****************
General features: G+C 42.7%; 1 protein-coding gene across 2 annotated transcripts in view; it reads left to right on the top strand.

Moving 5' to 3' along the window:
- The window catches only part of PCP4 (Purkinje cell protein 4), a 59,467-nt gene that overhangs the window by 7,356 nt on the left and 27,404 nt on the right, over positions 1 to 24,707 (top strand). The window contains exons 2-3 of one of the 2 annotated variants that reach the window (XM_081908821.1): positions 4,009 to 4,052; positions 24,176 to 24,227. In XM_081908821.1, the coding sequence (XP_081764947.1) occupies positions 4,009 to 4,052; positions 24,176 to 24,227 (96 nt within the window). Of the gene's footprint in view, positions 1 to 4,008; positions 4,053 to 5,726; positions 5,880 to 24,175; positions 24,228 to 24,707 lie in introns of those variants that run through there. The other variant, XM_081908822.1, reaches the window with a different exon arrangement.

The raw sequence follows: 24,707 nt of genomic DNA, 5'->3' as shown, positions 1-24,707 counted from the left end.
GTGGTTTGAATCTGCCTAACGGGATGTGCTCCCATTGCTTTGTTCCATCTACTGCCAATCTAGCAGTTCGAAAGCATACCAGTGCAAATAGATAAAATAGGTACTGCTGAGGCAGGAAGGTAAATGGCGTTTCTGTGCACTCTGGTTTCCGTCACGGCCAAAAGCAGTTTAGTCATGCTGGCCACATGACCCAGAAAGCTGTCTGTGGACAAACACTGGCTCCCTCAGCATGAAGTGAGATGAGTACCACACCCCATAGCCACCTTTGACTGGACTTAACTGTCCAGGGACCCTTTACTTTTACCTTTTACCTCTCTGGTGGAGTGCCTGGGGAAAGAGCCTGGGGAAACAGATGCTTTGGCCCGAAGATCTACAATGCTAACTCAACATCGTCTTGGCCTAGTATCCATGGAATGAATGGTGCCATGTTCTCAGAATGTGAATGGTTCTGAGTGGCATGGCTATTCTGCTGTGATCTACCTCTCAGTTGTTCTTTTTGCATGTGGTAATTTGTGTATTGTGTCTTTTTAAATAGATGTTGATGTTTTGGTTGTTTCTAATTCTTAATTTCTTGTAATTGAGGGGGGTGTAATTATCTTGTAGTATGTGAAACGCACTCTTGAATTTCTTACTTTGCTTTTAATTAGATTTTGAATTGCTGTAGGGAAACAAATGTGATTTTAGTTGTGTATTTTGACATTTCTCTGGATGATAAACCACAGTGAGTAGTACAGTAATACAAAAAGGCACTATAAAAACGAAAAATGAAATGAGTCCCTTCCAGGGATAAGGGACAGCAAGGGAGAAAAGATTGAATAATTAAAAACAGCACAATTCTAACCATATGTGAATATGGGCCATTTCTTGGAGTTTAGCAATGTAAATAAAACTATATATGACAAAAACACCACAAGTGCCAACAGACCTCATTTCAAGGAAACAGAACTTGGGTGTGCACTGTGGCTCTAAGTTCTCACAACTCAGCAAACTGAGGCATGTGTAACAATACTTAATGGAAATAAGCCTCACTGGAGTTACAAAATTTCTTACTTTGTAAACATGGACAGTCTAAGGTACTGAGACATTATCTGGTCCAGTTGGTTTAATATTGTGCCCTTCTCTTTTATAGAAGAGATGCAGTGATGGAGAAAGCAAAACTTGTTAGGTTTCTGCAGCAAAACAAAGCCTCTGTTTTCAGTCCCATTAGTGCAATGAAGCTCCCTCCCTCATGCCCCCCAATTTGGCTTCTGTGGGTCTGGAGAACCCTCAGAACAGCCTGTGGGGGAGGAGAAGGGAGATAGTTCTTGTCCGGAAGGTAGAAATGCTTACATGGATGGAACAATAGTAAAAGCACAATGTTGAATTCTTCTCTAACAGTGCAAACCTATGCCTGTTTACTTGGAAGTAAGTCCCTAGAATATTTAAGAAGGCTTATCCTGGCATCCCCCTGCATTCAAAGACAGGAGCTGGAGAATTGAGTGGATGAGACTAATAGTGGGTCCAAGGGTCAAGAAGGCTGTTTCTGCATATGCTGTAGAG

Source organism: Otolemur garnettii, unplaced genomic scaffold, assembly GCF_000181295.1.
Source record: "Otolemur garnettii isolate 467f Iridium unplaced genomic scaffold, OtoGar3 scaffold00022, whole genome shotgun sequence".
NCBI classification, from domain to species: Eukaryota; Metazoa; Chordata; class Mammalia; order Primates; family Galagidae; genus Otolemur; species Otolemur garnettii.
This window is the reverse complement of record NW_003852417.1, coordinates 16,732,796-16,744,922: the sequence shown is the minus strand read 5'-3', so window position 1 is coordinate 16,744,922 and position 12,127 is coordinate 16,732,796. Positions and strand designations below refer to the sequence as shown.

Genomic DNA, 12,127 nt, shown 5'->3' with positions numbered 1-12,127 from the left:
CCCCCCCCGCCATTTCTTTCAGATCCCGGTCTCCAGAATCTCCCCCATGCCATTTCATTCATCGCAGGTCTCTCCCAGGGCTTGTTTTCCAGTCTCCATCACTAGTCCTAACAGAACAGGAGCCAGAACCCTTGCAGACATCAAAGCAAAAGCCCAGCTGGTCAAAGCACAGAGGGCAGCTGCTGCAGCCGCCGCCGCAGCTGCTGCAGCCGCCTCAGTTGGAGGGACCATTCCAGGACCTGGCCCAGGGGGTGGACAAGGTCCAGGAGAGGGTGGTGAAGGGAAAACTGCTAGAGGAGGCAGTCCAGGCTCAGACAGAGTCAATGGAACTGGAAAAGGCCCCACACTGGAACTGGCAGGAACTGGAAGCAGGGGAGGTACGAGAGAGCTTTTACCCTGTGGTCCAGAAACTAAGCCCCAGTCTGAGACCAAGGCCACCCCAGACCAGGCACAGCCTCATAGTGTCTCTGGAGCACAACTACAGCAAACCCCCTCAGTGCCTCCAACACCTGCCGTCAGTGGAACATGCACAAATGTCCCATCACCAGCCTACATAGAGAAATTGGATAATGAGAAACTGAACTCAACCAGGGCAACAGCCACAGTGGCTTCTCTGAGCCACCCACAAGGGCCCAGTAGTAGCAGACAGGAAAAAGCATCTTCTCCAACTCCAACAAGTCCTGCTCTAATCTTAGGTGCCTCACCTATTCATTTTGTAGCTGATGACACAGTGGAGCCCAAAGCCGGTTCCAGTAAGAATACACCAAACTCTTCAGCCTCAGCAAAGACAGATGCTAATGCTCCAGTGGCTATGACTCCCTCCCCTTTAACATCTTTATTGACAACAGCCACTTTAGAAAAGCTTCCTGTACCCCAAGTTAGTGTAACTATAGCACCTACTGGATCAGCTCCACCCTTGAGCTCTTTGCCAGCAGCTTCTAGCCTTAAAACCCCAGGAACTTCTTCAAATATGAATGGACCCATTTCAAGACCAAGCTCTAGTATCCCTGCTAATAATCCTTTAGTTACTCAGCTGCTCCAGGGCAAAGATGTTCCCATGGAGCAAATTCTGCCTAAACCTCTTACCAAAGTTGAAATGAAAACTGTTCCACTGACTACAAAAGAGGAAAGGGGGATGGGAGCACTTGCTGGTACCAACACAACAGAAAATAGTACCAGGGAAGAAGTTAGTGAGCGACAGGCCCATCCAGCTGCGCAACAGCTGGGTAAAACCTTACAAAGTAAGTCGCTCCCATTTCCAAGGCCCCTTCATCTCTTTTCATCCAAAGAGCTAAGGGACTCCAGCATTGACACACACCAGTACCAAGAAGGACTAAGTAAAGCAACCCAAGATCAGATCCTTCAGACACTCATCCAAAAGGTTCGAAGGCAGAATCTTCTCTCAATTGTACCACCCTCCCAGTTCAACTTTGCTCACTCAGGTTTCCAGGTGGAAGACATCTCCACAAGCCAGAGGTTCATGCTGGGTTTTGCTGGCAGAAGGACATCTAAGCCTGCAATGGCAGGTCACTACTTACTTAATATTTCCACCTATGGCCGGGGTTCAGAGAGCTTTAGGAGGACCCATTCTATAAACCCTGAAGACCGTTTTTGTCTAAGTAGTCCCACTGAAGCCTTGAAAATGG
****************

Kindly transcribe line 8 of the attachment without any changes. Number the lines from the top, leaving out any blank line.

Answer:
NCBI classification, from domain to species: Eukaryota; Metazoa; Chordata; class Mammalia; order Primates; family Galagidae; genus Otolemur; species Otolemur garnettii.